Mantashe’s role is also confusing to the business world. ”At the moment it is not clear who is running the country, because it is definitely not the president,” the business leader said.

Eskom chair Bobby Godsell, who worked with Mantashe at Anglo American and as part of the Jipsa skills development task team, says he is very tactical and strategic. ”He could both embrace the vision and understand the current realities, and then he wanted to build a bridge between the two.”

Trevor Manuel
The planning commission minister might be the labour movement’s number one enemy, but the former finance minister has undoubtedly become one of Zuma’s most trusted allies in the new administration.

Contrary to the earlier belief that his powers were clipped when he was removed from the finance ministry, Manuel’s influence on government’s policy direction under Zuma is increasingly being felt. Insiders say Zuma’s inclusive approach to decision-making is putting Manuel in the pound seats as the first person Zuma turns to for help on matters relating to economy and budgeting.

After the departure of former president Thabo Mbeki Manuel played an instrumental role in drafting the state of the nation address delivered by then president Kgalema Motlanthe. ”Trevor wanted to make an input there and he was allowed to because he worked more closely with Kgalema than with Mbeki,” an insider close to Manuel said. ”If you look at that speech carefully, you’ll see a lot of things are the same as the budget speech. It was the same with Zuma’s state of the nation. Mbeki would ask for inputs but then simply ignore them.”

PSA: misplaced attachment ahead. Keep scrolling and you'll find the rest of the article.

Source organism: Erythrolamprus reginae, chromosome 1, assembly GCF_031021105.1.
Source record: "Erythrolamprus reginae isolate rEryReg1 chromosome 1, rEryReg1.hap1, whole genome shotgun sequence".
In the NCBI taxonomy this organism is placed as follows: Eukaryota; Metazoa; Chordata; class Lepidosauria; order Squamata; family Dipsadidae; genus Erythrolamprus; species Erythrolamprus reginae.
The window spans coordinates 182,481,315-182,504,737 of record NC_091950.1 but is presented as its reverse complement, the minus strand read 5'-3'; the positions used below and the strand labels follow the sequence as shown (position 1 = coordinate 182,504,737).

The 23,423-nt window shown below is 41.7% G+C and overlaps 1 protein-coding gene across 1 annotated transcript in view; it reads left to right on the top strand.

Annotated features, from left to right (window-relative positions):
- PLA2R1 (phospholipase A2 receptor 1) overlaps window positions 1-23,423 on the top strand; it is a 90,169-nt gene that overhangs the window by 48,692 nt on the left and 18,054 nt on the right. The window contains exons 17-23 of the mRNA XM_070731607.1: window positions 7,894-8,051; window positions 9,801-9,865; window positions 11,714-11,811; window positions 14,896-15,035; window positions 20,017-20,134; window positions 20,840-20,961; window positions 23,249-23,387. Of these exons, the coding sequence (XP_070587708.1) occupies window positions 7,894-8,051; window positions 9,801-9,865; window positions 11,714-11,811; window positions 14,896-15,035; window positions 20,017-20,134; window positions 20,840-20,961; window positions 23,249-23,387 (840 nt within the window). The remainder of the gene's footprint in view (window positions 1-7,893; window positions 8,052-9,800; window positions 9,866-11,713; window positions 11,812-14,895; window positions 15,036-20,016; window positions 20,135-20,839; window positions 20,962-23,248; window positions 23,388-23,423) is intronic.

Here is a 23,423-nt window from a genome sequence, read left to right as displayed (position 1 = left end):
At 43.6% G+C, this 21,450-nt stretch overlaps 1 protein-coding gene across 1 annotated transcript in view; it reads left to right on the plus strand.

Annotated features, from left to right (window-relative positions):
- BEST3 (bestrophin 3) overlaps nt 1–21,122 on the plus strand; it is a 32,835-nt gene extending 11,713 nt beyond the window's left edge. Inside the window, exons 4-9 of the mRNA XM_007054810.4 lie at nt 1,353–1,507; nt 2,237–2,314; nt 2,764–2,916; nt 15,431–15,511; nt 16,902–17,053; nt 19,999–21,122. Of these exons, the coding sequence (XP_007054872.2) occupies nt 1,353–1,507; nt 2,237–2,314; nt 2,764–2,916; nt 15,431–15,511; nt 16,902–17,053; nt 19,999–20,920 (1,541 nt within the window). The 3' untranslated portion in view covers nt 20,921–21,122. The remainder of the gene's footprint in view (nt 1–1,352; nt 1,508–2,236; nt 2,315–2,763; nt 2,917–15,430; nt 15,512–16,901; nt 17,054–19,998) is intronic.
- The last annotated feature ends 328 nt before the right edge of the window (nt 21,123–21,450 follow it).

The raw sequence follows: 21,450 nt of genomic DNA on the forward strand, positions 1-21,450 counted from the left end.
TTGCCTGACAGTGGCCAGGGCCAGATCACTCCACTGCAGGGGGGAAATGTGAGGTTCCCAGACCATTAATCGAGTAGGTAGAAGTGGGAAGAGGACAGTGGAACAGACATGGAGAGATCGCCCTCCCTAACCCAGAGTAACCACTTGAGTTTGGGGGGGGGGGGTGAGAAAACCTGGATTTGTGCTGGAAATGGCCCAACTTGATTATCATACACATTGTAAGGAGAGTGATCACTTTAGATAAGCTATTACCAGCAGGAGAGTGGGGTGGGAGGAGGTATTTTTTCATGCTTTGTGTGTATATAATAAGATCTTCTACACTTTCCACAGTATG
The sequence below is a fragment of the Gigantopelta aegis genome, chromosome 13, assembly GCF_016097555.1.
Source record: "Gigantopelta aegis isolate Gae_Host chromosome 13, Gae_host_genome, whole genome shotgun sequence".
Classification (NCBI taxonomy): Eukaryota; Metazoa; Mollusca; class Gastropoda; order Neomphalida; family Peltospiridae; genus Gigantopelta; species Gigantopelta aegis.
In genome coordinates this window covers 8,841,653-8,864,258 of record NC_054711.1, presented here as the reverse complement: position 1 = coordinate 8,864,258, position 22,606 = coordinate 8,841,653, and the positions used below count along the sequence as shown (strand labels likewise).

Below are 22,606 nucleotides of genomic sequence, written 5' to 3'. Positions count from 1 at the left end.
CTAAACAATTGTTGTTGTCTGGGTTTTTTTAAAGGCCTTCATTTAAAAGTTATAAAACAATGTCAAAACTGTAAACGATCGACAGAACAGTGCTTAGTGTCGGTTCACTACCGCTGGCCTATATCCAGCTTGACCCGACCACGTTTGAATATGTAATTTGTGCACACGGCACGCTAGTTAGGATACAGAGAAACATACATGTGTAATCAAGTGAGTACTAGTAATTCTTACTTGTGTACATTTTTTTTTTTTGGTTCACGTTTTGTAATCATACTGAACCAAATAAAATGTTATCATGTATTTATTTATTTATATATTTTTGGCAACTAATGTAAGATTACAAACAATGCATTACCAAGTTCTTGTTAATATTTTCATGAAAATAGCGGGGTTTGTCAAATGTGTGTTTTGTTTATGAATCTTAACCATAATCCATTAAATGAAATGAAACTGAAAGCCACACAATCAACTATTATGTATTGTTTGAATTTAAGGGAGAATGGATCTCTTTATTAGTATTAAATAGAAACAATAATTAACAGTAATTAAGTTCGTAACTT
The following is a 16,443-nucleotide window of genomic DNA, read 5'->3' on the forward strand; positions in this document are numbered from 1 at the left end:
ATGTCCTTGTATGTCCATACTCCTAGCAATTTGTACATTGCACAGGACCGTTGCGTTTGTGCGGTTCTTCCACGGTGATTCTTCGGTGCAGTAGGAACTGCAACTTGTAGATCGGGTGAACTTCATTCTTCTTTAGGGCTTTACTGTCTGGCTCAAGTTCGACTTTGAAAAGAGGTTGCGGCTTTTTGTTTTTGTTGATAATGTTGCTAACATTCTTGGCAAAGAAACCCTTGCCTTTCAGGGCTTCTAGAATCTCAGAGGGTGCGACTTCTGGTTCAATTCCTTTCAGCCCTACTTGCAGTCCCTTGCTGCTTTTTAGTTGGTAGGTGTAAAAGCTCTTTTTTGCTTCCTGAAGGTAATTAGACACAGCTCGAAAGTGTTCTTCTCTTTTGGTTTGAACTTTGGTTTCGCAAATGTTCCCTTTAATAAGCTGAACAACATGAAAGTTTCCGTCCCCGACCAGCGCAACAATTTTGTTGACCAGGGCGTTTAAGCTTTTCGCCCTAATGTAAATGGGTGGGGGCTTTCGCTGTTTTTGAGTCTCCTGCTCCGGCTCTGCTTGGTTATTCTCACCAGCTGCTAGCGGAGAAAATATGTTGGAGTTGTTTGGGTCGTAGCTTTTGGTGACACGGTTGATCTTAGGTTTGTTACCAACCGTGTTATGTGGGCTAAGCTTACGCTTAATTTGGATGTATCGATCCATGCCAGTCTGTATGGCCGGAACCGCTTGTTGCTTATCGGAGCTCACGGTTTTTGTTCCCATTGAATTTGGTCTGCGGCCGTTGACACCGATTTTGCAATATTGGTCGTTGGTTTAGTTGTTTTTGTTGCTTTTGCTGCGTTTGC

Zuma is said to rely heavily on Manuel’s experience because many Cabinet ministers are new to government and couldn’t hit the ground running the way Manuel could. ”Trevor has the experience that others lack,” the insider said. ”For economic issues he is the one that JZ would turn to. The other minister, Collins Chabane, plays more of an administrative role, while Trevor’s is more advisory.”

Political observers within the ANC and the government point to Zuma’s firm stand on the government’s economic policies as an indication of Manuel’s influence in his new administration. Despite pressure by the left to make radical changes to the current investor-friendly economic policies, Zuma made it clear in the National Assembly that his new administration had no intention of changing the conservative fiscal policies that saw South Africa reduce its budget deficit and control public spending.

Manuel’s influential role has not gone down well within Cosatu. The labour federation’s frustration with Manuel’s power was evident when its central executive committee said it wanted a Cabinet planning committee to keep a close eye on Manuel’s work in the presidency.

A member of Zuma’s executive who preferred to remain anonymous said this week that Manuel was effectively playing the role of prime minister. ”The president sees him as a capable leader who will bring a high degree of discipline in government.

”But his effectiveness as a minister does not necessarily mean the left will agree with him. They see him as an obstacle to their socialist agenda. His statement at the World Economic Forum where he described business as cowards for acceding easily to labour’s demands did not do him any favours. Even though, to my understanding, he was basically saying we need balance between labour and the private sector, this is seen as conservative by the left.”

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Mandy Rossouw
Guest Author
Matuma Letsoala